# Generalized DeMorgan's Law proof

We wish to verify the generalized law of DeMorgan $(\bigcup_{i \in \mathcal{I}} A_i)^c = \bigcap_{i \in \mathcal{I}} A_i^c$.

Let $x \in (\bigcup_{i \in \mathcal{I}} A_i)^c$. Then $x \notin \bigcup_{i \in \mathcal{I}} A_i$ and $x \notin A_i$ for $i \in \mathcal{I}$, and so $x \in A_i^c$ for all $i$. Hence $x \in \bigcap_{i \in \mathcal{I}} A_i^c$. We have shown that $(\bigcup_{i \in \mathcal{I}} A_i)^c \subset \bigcap_{i \in \mathcal{I}} A_i^c$.

We must now show that $\bigcap_{i \in \mathcal{I}} A_i^c \subset (\bigcup_{i \in \mathcal{I}} A_i)^c$. Now let $x \in \bigcap_{i \in \mathcal{I}} A_i^c.$ Then $x \in A_i^c$ for all $i \in \mathcal{I}$ and so $x \notin A_i$ for all $i \in \mathcal{I}$. Hence $x \in A_i^c$ for all $i \in \mathcal{I}$ and so $x \in (\bigcup_{i \in \mathcal{I}} A_i)^c$.

Then $\bigcap_{i \in \mathcal{I}} A_i^c \subset (\bigcup_{i \in \mathcal{I}} A_i)^c$, and since $(\bigcup_{i \in \mathcal{I}} A_i)^c \subset \bigcap_{i \in \mathcal{I}} A_i^c$ we have that $(\bigcup_{i \in \mathcal{I}} A_i)^c = \bigcap_{i \in \mathcal{I}} A_i^c$, which is what we set out to show.

I just want to make sure that my proof makes sense and I was hoping for some constructive criticism regarding proof style/format -- would really appreciate any feedback whatsoever.

You should not write

for $i= 1,2, \dots$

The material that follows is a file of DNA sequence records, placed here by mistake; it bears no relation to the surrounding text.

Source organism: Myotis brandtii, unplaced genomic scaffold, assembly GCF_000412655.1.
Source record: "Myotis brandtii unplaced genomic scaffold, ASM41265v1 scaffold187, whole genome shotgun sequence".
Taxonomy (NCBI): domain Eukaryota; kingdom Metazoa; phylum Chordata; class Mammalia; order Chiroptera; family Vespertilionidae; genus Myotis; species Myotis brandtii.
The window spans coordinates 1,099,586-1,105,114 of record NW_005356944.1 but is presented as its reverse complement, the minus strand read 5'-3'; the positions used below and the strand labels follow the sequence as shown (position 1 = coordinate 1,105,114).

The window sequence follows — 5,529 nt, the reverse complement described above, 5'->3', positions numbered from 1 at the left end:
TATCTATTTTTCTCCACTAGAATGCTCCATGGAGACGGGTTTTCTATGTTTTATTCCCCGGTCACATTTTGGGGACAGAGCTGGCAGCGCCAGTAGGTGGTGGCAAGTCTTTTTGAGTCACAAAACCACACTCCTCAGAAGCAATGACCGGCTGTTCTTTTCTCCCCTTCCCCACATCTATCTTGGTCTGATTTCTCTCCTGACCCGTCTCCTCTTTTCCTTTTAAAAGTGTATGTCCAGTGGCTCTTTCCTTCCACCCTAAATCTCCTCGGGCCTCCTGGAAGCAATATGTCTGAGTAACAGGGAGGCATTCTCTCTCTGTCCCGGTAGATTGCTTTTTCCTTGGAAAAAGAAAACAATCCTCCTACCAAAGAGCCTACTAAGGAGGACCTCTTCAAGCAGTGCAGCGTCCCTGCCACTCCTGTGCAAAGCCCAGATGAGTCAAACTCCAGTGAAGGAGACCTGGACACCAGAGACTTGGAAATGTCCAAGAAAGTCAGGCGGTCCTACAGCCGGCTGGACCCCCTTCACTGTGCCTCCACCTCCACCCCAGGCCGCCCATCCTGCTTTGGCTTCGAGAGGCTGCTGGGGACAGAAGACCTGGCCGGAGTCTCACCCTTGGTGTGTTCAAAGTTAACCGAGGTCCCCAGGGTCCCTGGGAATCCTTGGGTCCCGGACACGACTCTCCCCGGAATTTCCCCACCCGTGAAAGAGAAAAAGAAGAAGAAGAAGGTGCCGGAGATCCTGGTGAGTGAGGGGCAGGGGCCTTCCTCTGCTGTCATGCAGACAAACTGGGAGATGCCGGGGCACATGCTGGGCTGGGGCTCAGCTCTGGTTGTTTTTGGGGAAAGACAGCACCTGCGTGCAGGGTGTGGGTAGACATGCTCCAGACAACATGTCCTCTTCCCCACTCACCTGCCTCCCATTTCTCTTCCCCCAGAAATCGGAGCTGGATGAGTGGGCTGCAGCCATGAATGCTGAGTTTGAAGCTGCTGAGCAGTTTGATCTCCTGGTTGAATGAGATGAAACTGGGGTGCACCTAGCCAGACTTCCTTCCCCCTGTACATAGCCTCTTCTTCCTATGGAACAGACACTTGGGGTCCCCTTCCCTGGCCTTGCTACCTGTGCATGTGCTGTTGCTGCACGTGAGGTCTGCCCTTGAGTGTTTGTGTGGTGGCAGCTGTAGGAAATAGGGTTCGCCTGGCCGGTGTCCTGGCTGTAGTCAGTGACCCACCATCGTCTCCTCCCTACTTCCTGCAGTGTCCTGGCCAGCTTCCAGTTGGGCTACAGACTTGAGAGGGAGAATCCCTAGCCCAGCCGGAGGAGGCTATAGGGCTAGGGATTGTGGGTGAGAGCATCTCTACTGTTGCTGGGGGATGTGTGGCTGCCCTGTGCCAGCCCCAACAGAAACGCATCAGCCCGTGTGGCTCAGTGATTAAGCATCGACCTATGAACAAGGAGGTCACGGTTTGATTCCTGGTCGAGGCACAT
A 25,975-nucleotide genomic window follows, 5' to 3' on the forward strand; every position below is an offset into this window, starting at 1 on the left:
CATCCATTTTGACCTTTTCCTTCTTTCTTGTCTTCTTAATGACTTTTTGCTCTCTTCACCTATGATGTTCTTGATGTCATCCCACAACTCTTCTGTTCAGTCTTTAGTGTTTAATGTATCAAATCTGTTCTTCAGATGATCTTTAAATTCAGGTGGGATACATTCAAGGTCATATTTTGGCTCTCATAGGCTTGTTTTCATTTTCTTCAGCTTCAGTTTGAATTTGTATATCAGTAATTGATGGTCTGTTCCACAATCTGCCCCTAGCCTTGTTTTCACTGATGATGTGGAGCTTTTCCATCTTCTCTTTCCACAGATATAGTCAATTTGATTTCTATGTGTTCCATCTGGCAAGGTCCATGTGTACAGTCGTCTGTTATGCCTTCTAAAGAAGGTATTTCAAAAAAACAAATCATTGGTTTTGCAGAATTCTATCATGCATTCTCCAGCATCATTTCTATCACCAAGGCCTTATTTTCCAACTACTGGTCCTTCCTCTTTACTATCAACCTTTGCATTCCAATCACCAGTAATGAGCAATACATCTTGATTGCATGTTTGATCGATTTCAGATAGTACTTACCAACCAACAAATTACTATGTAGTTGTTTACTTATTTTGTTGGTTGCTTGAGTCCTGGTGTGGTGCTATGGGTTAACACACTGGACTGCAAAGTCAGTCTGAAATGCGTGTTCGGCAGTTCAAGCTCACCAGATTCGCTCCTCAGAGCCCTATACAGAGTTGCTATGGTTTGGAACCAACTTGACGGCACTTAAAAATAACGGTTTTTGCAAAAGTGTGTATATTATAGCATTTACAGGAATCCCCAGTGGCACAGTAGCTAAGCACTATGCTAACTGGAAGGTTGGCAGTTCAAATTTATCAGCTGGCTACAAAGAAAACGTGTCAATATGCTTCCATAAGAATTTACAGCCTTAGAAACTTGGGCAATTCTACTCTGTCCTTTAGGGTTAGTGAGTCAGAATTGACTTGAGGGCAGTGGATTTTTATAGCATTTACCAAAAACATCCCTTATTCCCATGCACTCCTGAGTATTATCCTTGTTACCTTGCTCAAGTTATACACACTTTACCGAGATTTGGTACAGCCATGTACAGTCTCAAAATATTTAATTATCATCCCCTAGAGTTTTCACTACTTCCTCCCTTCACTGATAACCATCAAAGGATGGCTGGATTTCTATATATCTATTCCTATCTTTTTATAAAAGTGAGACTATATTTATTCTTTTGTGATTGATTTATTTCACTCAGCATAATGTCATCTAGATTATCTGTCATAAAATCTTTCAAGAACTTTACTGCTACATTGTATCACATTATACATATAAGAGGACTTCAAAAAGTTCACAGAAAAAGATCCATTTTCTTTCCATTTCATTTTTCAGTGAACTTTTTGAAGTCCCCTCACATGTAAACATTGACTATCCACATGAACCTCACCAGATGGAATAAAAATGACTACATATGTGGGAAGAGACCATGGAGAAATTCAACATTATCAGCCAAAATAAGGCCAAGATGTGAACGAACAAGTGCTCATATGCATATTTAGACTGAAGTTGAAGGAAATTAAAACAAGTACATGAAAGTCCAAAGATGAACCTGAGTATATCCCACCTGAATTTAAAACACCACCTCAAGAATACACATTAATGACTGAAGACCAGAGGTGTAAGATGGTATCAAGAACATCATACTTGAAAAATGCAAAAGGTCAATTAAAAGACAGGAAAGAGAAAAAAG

since you do not know that $\mathcal{I}$ is countable (or even consists of integers - perhaps $\mathcal{I}=\mathbb{Q}$ or $\mathcal{I}=\mathbb{R}^2$ or some set that doesn't even contain numbers).

In the reverse direction, you jump from $y \notin A_i$ for all $i \in \mathcal{I}$ to $y \in (\bigcup_{i \in \mathcal{I}} A_i)^c$. That jump is probably fine in most proofs, though you may want to stick closer to the definitions like you did in the forward direction if this is for an intro to proofs course. I would recommend adding an intermediate step there.

• Thanks a lot for the feedback. It's not for any class, I'm just trying to learn proof on my own or at least work on my proofs because I haven't gotten much feedback/critique before. I see what you mean re I being countable and adding another intermediate step in the forward direction. Is it okay to say instead "for all $i \in I$" then? – Hugo Nov 23 '15 at 9:07
• Is it necessary to switch from x to y when going from one direction to the next as I did? I assumed it made sense to do so because it hadn't been established yet the two sets were equal. – Hugo Nov 23 '15 at 9:14
• Yes, "for all $i \in I$" is probably the best way to phrase it. And no, it is not necessary to switch from $x$ to $y$. I think it's understood that when you switch directions and say "now let $x \in$..." this is a different $x$ from the $x$ you chose in the first direction. I hope that makes sense. – kccu Nov 24 '15 at 0:06
• The fact that $\mathcal{I}$ may not be a countable set prevents me from using a proof by induction here -- is that correct? I know the standard way to show equality between sets is to show that the two sets contain one another, but I was thinking to mess around with a proof by induction, but that seems to not be possible if $\mathcal{I}$ is uncountable. – Hugo Nov 24 '15 at 9:10
• It's not even possible if $I$ is countable. The only sort of result you could show by induction is $\left(\bigcup_{i=1}^n A_i\right)^c = \bigcap_{i=1}^n A_i^c$ for all $n \in \mathbb{N}$. But this only holds for finite (though arbitrarily large) $n$. A proof by induction would not tell you that $\left(\bigcup_{i=1}^\infty A_i \right) ^c = \bigcap_{i=1}^\infty A_i^c$. – kccu Nov 24 '15 at 17:37